Call the Professionals

Contact Forrest Anderson if you’re experiencing water pressure problems. A trusted plumber can assess the situation and guide you to an efficient solution.

How to choose the best air conditioner for Phoenix

Most people imagine Phoenix as an intolerably hot place to live. Residents know the secret to being comfortable in the desert is having a reliable air conditioner during the extreme heat. In addition to keeping us cool, the best air conditioner will also be energy efficient and long-lasting.

Best Air Conditioner Choices for Extreme Heat

Let’s face it, we live in Phoenix for the quality of life, including abundant sunshine. However, that sun can heat it up to be life-threateningly hot. To stay as comfortable as possible during the summer, you want the best air conditioner you can afford. There is an overwhelming number of brands with various options for each.

When your local HVAC professionals conduct a home air conditioning assessment, one of the things they will consider is the HVAC load calculation. It’s based on the building’s square footage, but every property is unique. Sunlight, shade, number of windows, levels in the building, and more can impact the best air conditioner option for you.

Quality, Cost, and ROI

Buying the right cooling system for your home is an investment that can increase the value of your property. You will also want to consider your ROI (return on investment) by energy savings. You can save money on air conditioning and even eliminate many of the indoor air pollutants by understanding what to look for in an air conditioner system.

Central Air Conditioning

Ninety percent of new homes install central air conditioning systems. Since this system is quite costly, you’ll want to buy the best air conditioner for your home at the best price. Consider the following when making your decision:

  • Cooling capacity. During your home assessment, your professional will calculate the square footage to cool and guide you to choose the appropriate BTUs (British Thermal Units).
  • SEER rating. Energy-savings are calculated using the SEER rating. The best air conditioner has a high SEER number. This can help lower your monthly bills and increase your ROI.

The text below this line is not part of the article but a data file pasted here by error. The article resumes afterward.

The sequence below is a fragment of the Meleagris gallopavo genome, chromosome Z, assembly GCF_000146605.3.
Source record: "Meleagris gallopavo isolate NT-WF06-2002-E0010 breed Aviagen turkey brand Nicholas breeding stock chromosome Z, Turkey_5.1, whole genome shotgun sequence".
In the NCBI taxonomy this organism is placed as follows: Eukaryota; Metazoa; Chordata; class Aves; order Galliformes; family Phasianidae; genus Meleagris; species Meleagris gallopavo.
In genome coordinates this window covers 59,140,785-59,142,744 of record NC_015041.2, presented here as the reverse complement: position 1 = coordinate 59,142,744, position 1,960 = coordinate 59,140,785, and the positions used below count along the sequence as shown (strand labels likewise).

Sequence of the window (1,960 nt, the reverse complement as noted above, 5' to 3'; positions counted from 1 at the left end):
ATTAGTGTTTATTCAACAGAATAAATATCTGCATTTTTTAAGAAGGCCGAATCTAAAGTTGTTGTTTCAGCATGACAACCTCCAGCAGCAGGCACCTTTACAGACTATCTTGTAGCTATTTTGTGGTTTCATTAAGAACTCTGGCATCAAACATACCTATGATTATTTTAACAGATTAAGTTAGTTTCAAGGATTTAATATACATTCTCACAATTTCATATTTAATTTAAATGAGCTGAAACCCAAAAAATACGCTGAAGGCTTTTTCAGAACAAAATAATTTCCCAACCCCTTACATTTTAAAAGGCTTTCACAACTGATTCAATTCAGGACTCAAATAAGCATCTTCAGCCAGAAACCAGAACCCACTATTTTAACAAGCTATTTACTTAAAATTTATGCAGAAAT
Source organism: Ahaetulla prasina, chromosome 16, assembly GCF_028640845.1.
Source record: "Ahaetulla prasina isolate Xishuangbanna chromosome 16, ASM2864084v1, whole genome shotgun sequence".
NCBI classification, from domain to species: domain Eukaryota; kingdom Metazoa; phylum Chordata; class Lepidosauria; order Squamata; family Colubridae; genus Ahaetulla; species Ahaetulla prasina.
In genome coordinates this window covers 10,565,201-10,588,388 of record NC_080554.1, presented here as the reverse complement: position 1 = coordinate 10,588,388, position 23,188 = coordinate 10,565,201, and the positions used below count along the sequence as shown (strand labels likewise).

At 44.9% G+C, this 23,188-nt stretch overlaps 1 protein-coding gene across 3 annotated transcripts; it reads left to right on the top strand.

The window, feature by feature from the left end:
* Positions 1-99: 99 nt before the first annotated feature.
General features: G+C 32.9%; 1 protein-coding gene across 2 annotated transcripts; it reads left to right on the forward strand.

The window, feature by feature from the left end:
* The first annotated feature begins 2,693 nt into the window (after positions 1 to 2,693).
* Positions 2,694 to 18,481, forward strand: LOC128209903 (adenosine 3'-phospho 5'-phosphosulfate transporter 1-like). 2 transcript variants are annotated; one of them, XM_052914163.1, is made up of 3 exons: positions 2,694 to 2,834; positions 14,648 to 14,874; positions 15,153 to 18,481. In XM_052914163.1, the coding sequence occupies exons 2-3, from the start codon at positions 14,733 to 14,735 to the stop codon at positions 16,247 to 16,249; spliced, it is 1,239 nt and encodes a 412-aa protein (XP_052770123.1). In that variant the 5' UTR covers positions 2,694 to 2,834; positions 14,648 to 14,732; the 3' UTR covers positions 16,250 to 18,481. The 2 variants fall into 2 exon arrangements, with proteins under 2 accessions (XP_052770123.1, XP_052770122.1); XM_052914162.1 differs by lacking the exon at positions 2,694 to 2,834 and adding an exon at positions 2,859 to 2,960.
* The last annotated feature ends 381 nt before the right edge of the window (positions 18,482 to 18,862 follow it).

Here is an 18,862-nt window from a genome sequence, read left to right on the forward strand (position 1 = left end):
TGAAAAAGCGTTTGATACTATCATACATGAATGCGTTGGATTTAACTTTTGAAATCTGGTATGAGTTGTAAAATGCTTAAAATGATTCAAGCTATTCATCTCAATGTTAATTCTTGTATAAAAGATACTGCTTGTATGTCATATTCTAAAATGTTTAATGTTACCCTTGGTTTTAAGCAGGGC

• Thermostat. Programmable thermostats can reduce cooling costs by up to ten percent. Keeping the temperature higher while you’re away is one way to save money. You can even program it to cool your home a few minutes before you return from work.

Mini-Split (Ductless) Air Conditioning

Mini-split systems have one unit inside the home and one unit outside. The indoor units can be mounted on the wall or ceiling. In addition to BTUs, look for:

  • Area coverage. Typically, you’ll need one system per room. A large room may require more than one unit.
  • Installation. Wall units can have front panels that look like picture frames. Ceiling units can be suspended or even hidden behind the ceiling.

During your home assessment, your HVAC professional can help determine if this type of system would be useful in your home. These are typically used in room additions, such as a sunroom, where the HVAC system wasn’t continued. They could also be used upstairs if the air conditioner isn’t cooling effectively enough.

Portable Air Conditioners

Some people react extremely to heat. This can leave them at risk for heat-related illness or even death. Portable air conditioners are one solution. In addition to BTUs and SEER, consider:

  • Plug type. Most rooms have 125V/15A plugs. You may need a professional electrician to determine if you need an upgrade.
  • Water condensation. Some units have a self-evaporating system that recycles water back into the air. Some have a condensate pump, requiring you to manually drain them every two to eight hours. Failure to drain can lead to overflow, water damage, and mold problems.

Window Air Conditioners

The best window air conditioners depend on SEER, BTUs, and noise level. Like all air conditioner systems, test it for sound. You can select from sizes that cool small spaces, large rooms, and entire apartments.

Arizona’s Air Conditioning Pros

The best air conditioner is quiet, efficient, and should serve you for many years with proper maintenance. To avoid coming home to no air conditioning when it’s 110 degrees outside, schedule regular inspections. Contact us for your home assessment, ongoing maintenance, or to upgrade your system.